The liver though is where all of the magic happens. Here lactate can be converted back into glucose through a pathway called “The Cori Cycle”. This mechanism is somewhat wasteful however it does relieve muscles from lactic acid accumulation and pain. That can be quite useful if you’re being chased and need to run for as long as possible.

The Cori Cycle is the exact opposite of anaerobic respiration and involves lactic acid being turned into pyruvate and then into glucose through gluconeogenesis. I shall not bother you with details but it is important to note that the cycle consumes 6 molecules of ATP while anaerobic respiration only generates 2 ATP! Wasteful indeed! However, it’s still useful to make glucose as it has potential to yield much more ATP through aerobic respiration.

Et la voila! That is how lactic acid is removed from our bodies. Stay tuned on how we take advantage of anaerobic respiration in food production 😉 Yes… I’m talking beer 😛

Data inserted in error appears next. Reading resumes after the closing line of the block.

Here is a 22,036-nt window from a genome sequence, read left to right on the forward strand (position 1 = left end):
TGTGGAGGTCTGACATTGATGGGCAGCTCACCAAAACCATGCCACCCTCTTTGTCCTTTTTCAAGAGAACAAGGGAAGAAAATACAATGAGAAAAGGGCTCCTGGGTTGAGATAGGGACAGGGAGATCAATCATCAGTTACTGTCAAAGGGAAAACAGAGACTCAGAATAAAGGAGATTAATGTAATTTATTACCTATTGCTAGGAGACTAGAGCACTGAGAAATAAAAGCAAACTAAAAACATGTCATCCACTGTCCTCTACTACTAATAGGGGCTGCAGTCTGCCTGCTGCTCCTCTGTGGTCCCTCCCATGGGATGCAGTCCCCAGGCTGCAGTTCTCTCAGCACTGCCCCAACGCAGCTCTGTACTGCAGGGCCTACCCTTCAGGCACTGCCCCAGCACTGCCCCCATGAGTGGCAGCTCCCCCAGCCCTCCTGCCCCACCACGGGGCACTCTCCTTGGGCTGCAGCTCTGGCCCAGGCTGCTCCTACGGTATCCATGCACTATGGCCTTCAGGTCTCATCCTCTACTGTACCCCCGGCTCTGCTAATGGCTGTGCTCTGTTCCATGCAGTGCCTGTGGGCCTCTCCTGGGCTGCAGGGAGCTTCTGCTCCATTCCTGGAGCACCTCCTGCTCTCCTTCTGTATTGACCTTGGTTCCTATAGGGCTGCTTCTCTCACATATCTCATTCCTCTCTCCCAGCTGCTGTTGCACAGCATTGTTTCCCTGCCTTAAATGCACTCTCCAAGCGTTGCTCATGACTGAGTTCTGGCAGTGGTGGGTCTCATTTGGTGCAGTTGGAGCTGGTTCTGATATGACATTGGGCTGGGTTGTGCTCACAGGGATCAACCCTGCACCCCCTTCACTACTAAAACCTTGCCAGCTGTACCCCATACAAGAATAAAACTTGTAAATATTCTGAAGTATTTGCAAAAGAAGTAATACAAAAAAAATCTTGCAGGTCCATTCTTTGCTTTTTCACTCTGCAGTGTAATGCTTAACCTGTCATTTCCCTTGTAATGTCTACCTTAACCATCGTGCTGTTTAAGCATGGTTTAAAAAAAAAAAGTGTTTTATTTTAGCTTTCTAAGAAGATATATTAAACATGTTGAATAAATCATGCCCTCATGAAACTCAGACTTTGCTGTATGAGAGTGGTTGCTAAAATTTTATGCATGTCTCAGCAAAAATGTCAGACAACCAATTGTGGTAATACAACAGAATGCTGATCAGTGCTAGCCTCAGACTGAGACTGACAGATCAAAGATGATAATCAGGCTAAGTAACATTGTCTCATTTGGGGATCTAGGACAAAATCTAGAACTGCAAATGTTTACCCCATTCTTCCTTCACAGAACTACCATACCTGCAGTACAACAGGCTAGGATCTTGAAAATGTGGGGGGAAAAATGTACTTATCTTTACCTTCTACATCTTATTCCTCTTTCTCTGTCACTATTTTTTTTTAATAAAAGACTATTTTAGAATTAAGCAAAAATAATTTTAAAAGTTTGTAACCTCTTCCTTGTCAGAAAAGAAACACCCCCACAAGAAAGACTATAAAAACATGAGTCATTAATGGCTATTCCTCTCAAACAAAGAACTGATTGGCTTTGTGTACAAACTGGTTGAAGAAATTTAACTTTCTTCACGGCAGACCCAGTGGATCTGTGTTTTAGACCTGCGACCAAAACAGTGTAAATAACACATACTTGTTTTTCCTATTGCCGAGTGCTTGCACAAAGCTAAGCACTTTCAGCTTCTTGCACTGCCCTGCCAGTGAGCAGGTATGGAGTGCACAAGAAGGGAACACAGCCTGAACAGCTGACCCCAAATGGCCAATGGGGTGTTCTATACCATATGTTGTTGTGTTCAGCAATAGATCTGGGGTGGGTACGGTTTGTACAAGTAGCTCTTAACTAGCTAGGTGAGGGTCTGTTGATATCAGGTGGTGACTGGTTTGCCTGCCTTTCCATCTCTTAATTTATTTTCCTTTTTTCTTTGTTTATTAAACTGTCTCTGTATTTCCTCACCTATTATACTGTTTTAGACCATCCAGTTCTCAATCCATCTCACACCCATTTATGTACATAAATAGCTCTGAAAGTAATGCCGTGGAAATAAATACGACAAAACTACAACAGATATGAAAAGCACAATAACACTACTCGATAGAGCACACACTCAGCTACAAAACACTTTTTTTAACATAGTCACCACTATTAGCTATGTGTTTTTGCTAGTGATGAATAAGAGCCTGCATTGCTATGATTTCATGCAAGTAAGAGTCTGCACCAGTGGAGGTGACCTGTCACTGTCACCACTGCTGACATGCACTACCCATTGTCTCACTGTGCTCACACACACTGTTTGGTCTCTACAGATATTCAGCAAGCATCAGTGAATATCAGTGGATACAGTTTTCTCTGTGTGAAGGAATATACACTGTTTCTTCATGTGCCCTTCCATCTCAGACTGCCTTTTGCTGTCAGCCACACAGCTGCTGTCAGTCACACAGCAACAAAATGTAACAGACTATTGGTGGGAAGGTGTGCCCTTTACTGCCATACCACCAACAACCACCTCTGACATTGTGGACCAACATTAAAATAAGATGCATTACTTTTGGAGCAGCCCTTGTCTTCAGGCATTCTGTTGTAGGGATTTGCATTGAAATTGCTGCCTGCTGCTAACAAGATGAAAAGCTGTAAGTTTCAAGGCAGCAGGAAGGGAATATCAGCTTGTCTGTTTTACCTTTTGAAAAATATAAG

Metabolism 101: Why Anaerobic Respiration?

Oxygen, the essence of life. Why? Well that’s what this post is all about 😉

Our bodies can break down glucose through two ways, with or without oxygen. What determines how it’s broken down? Well remember that reducing agent, NAD+. Yeah… that little guy that accepts electrons from others to become NADH+ H+. The balance between NAD+ and NADH+ H+ is the key, let me explain to you why.

Typically glucose breakdown consists of 3 distinct parts- glycolysis, Kreb’s cycle (aka citric acid cycle aka tricarboxylic acid cycle), and electron transport chain (ETC). I will focus on the big picture as I have memorized these pathways in detail multiple times for school just to forget them.

In glycolysis, the 6 carbon glucose is broken down into two 2 carbon pyruvate molecules. Through the process there’s a net production of 2 ATP molecules and 2 NAD+ molecules get reduced to 2 NADH+ H+. Subsequently, each pyruvate molecule loses a carbon as carbon dioxide, generates another NADH+ H+, and eventually becomes acetyl-CoA.

Then each acetyl-CoA will enter the Kreb’s cycle to be fully broken down into 2 carbon dioxide molecules, 3 NADH+ H+, 1 FADH2, and 1 GTP (like ATP). At this point the glucose has been fully broken down.